updated 02:45 pm EDT, Thu June 19, 2008
AT&T iPhone subsidy
AT&T reportedly paying a $325 for each iPhone 3G, an unprecedented dollar amount that would put the device well above competing smartphones and mobile devices in terms of carrier-supplied financial assistance. Oppenheimer analyst Yair Reiner told Barron's that typical smartphone gets a subsidy of about $200, but the iPhone will command a dramatically higher subsidy because of "AT&T's faith in the iPhone's ability to attract new subs and increase ARPU." The report also claims that AT&T is paying Apple an extra $100 for subscribers signed up in Apple stores, for a total commission of $425.
Previously Apple did not accept up-front subsidies for the iPhone, instead relying on monthly revenue sharing agreements with wireless carriers.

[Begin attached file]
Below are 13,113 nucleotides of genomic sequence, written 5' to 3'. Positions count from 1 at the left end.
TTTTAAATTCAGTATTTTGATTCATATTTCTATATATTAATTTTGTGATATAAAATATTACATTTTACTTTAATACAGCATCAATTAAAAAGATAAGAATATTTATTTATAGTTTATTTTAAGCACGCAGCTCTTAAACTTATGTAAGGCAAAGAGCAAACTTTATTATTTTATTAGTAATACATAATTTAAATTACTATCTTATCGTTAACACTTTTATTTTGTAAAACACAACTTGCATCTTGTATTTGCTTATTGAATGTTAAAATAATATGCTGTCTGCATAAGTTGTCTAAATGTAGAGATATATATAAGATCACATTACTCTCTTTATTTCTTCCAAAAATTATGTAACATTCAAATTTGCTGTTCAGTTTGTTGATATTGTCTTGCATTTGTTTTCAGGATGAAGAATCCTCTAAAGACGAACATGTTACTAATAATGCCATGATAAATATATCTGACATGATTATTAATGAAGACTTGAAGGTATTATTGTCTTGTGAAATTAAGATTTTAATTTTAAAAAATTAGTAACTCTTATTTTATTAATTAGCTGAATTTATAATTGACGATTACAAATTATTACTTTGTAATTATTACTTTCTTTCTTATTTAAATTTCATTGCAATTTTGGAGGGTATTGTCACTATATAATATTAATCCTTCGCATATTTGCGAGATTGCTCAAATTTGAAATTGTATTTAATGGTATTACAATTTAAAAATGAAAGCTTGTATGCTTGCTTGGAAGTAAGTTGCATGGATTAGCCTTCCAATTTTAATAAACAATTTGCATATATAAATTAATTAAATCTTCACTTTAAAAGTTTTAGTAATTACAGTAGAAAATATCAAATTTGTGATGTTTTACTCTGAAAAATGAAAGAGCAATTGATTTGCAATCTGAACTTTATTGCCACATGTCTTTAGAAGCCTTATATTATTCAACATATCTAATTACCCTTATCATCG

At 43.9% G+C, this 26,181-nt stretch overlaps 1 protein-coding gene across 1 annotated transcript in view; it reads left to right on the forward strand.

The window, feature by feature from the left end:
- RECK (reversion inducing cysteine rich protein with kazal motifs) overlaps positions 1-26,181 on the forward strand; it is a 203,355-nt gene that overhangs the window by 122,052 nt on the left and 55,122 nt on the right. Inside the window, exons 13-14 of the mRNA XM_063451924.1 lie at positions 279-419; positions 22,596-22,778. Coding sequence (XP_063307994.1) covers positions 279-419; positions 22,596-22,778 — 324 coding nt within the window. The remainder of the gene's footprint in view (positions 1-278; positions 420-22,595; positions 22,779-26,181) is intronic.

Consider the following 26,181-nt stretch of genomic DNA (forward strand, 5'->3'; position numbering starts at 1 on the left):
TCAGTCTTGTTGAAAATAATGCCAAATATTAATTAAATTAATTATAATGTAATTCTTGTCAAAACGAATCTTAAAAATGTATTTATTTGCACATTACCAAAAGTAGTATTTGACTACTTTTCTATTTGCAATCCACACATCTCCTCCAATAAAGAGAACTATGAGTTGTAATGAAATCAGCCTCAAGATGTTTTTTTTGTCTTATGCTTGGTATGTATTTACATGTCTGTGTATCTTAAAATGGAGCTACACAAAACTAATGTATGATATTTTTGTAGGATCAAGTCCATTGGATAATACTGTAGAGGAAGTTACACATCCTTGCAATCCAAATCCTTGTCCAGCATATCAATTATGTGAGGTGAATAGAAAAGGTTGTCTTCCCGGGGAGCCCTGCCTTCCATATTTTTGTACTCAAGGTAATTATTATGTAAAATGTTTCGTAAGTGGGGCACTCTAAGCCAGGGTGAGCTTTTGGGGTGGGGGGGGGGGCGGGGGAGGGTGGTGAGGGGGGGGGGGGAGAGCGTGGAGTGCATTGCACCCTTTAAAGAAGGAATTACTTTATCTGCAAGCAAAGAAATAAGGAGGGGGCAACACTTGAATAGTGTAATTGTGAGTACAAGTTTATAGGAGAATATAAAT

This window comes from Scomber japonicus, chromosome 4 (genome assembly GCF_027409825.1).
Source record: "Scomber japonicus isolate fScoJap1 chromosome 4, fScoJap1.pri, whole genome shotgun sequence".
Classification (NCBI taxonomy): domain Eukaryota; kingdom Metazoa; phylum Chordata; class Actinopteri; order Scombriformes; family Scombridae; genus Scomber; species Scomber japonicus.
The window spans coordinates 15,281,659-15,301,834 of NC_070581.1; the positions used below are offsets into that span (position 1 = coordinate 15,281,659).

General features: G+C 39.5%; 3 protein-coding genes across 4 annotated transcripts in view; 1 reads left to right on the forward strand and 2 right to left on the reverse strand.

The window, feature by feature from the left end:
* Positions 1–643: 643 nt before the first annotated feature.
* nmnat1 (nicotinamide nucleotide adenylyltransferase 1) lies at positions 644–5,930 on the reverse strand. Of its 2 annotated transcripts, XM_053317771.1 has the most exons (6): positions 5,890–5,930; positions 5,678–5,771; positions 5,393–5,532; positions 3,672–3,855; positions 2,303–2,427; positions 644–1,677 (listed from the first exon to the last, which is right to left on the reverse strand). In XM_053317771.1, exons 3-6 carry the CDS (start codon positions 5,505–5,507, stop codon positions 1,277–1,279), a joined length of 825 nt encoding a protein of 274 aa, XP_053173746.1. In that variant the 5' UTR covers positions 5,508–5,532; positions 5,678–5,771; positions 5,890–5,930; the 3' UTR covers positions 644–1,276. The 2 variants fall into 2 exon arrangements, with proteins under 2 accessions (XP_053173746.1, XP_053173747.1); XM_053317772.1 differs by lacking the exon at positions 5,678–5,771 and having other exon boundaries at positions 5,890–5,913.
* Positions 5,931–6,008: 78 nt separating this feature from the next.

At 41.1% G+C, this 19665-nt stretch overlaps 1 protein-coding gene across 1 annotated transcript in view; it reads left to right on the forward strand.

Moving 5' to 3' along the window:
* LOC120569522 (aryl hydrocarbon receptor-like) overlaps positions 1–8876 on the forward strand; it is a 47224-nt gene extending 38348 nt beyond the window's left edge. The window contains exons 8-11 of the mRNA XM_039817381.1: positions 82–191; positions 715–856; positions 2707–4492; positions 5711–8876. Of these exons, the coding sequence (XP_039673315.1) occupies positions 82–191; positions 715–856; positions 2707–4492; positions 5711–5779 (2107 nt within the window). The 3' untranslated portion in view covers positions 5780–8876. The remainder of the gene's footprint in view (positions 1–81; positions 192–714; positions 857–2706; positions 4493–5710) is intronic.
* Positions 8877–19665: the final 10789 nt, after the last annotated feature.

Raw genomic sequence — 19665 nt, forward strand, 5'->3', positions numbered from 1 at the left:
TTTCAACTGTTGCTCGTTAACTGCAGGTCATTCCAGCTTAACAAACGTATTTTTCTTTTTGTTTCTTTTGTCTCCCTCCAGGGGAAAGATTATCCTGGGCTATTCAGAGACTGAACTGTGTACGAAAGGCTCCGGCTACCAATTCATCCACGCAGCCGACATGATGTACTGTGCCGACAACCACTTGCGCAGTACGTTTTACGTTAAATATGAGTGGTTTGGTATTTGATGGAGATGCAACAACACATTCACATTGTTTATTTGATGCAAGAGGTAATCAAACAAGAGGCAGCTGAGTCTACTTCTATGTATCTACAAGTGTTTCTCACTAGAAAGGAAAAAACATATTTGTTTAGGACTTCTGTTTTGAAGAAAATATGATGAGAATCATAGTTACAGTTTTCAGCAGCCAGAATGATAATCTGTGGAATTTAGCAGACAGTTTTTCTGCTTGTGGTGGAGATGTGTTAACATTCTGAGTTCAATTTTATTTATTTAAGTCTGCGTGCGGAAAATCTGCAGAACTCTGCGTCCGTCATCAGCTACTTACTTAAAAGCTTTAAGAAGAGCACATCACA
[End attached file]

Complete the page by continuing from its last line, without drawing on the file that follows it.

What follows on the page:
The Oppenheimer analyst projects iPhone unit sales of 15.2 million in calendar 2008 and 33.2 million in 2009.
The iPhone 3G carries a lower price, but it also costs about half as much to make, according to a report in the EETimes. The report says tests by teardown specialist Portelligent put the bill of materials for the new model as low as $100. That should help offset the 3G's lower $199 price point. Portelligent estimates that based on materials alone, Apple's gross profit on the iPhone 3G totals about $99, compared to $229 for the previous version. Apparently, Apple is counting on sales volume to make up the difference and Apple may also be receiving a payut for each carrier activation, although the revenue sharing plan with carriers, as with the original device, is no longer in place.